Preview/interview: Lorin Sookool’s Mulato Sujo? In Cape Town 2020

What: Mulato Sujo? When: October 30, 31, Nov 1, 2020 Time: 7.30pm Where: Theatre Arts, Cape Town Tickets: R80 Bookings: Lorin Sookool Performer: Sumalgy Nuro Dramaturgist: Themba Mbuli Genre: Dance/performance Info:

Lorin Sookool explains the title of this exciting solo dance/performance piece as it relates to the context in Mozambique, where she has done casual and conversational research into ‘race’. Mulato “describes” a person of mixed race ancestry.” Sujo evokes something negative and be may be translated as “dirty”. So, if you use the word, mulato in Mozambique, that is acceptable but when you tag on sujo that takes on ugly resonances. Sookool was intrigued that ‘race’ tends to not be spoken about and engaged with in Mozambique. As a person of ‘mixed race’ that intrigued her as being very different to the South African energy for questioning and reflection. She decided to start a conversation, specifically using those words coupled together, to frame an interrogation into ‘mixed race’. The question mark is deliberate. We must all question identity and also be mindful of what words mean and signify. Consideration of words has become amplified in the pandemic. We have seen individuals quite rightly take offence to the way words are bandied about. A lot hinges on who is saying what and the context. This piece arose out of research that Sookool undertook in Mozambique. It is a solo work and her directorial debut.

Mulato Sujo? features Sumalgy Nuro who hails from Maputo, Mozambique. He is currently completing his studies in African Music at UCT. Sookool met him in Mozambique when she attended a dance festival, KINANI. Being in Mozambique and experiencing the dance community, Sookool was moved to apply for an ANT Mobility Grant -from Pro Helvetia Johannesburg financed by the Swiss Agency for Development and Cooperation (SDC) which has become the support for this performance. The Durban born Sookool who has moved extensively around the country, working and doing residencies, decided to make Cape Town home in January 2020,. She was thrown a little off-guard by Covid. The pandemic shifted the arts landscape somewhat but she is managing to adjust and continue.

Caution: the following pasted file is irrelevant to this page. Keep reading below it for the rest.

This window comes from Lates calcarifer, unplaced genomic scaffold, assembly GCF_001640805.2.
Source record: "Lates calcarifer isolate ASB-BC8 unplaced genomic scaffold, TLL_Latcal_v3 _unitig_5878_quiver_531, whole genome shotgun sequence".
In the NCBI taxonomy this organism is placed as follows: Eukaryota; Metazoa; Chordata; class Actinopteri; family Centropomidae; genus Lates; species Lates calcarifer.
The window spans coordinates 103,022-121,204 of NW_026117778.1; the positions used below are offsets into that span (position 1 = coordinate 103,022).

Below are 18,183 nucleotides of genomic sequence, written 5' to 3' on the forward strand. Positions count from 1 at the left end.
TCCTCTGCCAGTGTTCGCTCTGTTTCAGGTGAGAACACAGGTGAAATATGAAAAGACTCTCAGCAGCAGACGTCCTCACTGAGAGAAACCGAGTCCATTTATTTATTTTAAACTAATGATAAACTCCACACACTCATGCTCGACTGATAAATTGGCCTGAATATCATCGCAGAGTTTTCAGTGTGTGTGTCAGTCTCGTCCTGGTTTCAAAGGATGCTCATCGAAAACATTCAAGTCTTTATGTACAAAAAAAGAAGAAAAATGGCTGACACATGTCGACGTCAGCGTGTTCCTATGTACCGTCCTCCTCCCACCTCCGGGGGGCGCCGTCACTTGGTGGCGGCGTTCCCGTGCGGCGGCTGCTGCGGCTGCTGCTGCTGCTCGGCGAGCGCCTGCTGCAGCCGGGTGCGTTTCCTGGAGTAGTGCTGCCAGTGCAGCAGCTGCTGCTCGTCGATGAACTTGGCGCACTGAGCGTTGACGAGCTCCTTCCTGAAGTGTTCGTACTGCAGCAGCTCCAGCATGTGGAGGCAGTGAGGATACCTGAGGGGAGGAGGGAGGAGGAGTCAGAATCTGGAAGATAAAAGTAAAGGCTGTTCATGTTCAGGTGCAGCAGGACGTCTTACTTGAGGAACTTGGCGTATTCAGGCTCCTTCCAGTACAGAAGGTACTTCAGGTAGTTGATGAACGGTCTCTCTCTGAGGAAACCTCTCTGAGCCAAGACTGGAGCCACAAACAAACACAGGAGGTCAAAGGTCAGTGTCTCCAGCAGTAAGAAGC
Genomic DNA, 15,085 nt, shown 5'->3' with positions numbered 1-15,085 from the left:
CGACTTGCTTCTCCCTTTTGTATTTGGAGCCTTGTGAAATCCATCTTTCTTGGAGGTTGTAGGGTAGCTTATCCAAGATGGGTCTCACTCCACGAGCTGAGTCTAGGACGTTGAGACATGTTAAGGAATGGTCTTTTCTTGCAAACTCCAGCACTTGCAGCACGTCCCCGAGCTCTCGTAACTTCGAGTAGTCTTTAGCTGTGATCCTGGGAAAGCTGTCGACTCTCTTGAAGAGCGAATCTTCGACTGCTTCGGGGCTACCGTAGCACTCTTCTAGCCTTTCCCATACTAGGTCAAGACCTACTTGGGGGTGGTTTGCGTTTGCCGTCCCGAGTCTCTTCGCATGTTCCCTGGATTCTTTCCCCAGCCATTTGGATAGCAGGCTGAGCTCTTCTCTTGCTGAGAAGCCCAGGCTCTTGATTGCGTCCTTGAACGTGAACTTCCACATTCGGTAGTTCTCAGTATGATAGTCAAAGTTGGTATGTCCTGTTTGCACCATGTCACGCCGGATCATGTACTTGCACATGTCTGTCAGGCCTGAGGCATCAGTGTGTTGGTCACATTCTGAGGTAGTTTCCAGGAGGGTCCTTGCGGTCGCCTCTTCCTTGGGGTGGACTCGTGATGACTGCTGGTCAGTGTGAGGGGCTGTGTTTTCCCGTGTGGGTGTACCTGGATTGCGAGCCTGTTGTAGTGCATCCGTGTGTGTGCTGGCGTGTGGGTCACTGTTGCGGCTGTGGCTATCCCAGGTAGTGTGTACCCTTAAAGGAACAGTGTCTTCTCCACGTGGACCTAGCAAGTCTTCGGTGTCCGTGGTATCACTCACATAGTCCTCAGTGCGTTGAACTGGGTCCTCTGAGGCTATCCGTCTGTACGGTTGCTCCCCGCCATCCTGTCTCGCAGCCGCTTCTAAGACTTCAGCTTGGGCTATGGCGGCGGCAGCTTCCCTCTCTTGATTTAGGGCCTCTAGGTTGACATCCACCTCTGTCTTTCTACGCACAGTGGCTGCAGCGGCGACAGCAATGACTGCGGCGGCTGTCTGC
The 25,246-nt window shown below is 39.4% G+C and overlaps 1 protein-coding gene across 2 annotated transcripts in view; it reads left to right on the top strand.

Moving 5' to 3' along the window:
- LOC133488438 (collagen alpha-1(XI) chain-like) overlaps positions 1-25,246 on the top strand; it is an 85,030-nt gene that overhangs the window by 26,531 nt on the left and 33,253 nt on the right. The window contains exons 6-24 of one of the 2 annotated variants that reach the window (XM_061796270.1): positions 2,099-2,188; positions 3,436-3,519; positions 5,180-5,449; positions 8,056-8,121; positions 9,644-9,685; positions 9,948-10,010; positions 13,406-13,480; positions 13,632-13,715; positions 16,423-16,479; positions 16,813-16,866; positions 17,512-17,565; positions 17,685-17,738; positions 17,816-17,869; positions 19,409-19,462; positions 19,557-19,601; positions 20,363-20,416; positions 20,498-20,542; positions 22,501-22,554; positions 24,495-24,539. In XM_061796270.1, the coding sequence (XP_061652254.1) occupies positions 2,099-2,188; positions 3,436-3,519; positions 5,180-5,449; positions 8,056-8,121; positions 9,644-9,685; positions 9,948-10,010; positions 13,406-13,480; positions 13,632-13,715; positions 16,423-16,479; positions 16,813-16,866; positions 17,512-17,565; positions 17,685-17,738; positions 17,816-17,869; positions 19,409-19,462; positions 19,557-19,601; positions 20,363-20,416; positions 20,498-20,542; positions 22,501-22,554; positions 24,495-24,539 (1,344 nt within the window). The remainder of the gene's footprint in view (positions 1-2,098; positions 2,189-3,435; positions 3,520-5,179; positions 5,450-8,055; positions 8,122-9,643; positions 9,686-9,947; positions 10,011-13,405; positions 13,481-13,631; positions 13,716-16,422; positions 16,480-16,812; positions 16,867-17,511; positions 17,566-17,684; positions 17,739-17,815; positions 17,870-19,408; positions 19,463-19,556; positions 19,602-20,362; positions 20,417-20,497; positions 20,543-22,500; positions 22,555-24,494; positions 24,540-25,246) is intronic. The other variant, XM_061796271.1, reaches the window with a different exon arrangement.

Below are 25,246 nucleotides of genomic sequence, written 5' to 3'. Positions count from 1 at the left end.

During lockdown, Sookool chatted with Sumalgy Nuro about distilling aspects from her research interests and creating a solo work for him. Sookool has staged work at Theatre Arts in the past and when the theatre collective opened up again in lockdown 1, the opportunity arose to stage Mulato Sujo? which she developed with Suma and with Themba Mbuli offering dramaturgical advice. The piece is a seed, says Sookool. It may manifest in other directions – stage, film – and with other performers.  It is about igniting a conversation, through movement and music.

Mulato Sujo? is not part of Theatre Arts Creating Theatre in the time of Corona ( but the piece taps very much into the ethos of the season –making work which is Covid friendly – in terms of pared staging – number of performers– and which gels well within the intimacy of the space and which resonates with us in this time of the pandemic when many issues are being mulled over and excavated.

Only 15 seats are available for each performance at Theatre Arts. As of going to publication, Thursday, October 28. The opening show – Friday November 29 is sold out. There are four seats, available for Sunday night. Availability for Saturday – so book now.

*Lorin Sookool has a work featured on The Vrystaat Kunstefees 2020. Check it out. Tickets are purchased online at:

Lorin Sookool social media and contact info



Twitter: @LorinSookool

Instagram: @koolsokool


About Lorin Sookool

Lorin Sookool graduated in 2013 with a Bachelor of Music in Dance from the University of Cape Town. She majored  in contemporary and African contemporary dance pedagogy. She has been employed at The Playhouse Company in Durban, and The Forgotten Angle Theatre Collaborative in rural Mpumalanga. Since 2017, Sookool has been working as a freelance artist and has worked with choreographers on local and international platforms. Her body of work transcends choreography and performance and is increasingly reflecting her interests in “the politics of the creator who creates” and “the relationship between the work and the worker.” From early 2020, she has been based in Cape Town, where she lives with her partner and fellow theatre maker, Themba Mbuli.